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Memories of the 1950/60s

After the buildings in Ingram Crescent had been finished in the early part of the 1925, Hove Corporation was left with an area of vacant land between the two wings of the Crescent. They wisely decided that as the housing shortage was so acute more houses should be built here, but leaving an open frontage on the west, east and north side, during 1926, thus completing the Ingram Estate. They had a life of only 48 years. Photographed in September 1974, they were demolished within 6 weeks. This view: North Side 7/12. Some of these were large houses.
Image reproduced with kind permission of The Regency Society and The James Gray Collection

Remembering the shops

I lived at number 19 Ingram Square from 1954 until 1962, my age was from 10 to 18 years old. My house was one of those which were built around 1920. A close relation moved in to number 1 just after they were built. In the parade of shops there was Unwins, the off licence, Barden’s dairy, Tyson’s, Parfitt’s greengrocer, Saunder’s, chemist, Lewis, confectioner, Kirks, vacuum cleaner sales/repairs, plus a small grocer’s shop on the corner.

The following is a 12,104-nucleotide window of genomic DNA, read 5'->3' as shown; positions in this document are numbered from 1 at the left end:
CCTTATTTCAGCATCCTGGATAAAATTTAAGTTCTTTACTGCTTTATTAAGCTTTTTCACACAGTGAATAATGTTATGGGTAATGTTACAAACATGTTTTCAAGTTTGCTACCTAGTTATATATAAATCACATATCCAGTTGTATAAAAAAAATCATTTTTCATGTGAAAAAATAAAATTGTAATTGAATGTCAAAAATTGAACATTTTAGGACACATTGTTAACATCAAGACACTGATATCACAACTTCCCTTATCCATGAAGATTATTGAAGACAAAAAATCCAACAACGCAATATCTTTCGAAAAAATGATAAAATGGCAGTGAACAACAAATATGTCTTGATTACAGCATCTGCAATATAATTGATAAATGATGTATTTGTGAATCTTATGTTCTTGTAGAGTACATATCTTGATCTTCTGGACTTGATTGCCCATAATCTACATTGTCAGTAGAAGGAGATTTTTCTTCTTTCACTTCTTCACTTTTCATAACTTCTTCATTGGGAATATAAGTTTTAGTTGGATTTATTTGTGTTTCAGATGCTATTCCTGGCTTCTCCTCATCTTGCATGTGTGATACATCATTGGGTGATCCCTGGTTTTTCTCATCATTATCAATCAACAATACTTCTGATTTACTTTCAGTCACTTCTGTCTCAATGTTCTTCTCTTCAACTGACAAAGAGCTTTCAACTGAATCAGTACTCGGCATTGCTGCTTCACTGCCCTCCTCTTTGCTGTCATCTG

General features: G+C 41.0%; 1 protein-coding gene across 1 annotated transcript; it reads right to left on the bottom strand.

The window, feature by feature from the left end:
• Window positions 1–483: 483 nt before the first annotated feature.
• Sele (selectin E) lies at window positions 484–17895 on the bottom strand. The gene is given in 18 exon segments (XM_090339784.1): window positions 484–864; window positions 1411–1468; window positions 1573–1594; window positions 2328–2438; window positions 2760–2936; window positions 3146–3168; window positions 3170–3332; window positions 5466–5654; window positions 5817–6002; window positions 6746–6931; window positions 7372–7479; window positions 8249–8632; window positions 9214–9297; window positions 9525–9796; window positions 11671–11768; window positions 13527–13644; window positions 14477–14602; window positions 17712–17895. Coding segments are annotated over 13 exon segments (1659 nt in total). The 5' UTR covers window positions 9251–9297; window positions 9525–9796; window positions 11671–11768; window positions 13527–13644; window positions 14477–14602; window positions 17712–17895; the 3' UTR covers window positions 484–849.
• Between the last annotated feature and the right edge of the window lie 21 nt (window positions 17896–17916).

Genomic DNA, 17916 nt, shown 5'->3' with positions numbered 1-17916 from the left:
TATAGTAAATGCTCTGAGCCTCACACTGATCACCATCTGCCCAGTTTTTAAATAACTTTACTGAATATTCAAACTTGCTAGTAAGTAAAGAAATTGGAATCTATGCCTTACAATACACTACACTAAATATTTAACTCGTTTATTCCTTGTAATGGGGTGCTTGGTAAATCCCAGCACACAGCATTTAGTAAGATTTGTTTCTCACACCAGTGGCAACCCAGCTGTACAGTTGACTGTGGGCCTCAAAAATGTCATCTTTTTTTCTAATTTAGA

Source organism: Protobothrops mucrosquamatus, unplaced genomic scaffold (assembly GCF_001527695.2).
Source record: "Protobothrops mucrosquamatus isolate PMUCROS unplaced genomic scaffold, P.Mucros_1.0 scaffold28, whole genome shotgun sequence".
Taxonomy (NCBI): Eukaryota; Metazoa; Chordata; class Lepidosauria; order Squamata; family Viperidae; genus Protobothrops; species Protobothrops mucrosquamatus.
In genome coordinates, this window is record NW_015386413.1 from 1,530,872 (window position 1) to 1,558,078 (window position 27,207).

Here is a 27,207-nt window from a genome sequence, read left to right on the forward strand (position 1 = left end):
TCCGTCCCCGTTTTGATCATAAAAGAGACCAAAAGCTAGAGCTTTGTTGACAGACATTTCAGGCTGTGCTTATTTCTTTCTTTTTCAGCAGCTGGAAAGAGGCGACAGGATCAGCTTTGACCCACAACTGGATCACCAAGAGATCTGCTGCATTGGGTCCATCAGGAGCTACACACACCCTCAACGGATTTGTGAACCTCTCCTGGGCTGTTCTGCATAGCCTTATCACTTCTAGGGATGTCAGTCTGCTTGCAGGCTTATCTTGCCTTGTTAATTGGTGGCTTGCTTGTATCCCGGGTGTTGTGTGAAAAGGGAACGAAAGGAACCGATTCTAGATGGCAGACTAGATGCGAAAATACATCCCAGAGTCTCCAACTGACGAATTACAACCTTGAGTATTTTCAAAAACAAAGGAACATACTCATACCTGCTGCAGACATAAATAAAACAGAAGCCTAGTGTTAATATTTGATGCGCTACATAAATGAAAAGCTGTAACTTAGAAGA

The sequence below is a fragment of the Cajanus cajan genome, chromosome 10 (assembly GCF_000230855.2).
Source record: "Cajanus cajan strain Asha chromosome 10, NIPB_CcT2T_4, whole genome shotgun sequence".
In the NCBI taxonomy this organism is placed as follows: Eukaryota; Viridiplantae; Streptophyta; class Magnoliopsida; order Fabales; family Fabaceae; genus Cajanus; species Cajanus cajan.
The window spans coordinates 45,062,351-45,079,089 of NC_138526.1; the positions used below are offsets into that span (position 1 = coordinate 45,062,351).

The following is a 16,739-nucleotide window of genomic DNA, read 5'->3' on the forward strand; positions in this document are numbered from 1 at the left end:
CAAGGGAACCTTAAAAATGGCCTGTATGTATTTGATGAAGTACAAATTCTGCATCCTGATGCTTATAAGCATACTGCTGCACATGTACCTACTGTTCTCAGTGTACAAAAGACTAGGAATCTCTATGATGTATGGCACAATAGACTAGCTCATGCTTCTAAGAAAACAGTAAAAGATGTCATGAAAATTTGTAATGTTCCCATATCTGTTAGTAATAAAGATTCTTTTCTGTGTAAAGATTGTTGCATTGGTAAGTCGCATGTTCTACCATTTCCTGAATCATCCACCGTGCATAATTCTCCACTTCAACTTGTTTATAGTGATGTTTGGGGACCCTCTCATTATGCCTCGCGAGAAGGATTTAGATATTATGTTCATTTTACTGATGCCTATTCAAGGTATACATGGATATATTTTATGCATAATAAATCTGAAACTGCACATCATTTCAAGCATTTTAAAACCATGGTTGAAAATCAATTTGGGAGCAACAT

Grocery on ‘tick’

Mum used to buy grocery items on ‘tick’ during the week from Parfitt’s and details were written in a small red book. Mum paid up at the end of the week when Dad got paid. If Dad was off work and had not had any wages, they were very kind and understanding towards her, and let her pay when she could. I remember too the Co-op Store on my twice daily journey to and from the Knoll School for Boys.

The fish and chip van

I also remember the green which was enjoyed by all the kids in the area. There was the fish and chip van which used to pop up Thursday evenings, and the winkle man on a Saturday afternoons. It is such a shame that all traces of the Square have gone beneath the redevelopement. At least you can see some outline of Ingram Crescent from the road that still exists. I wonder what happened to that red telephone box that stood in the centre of the south side of the green?

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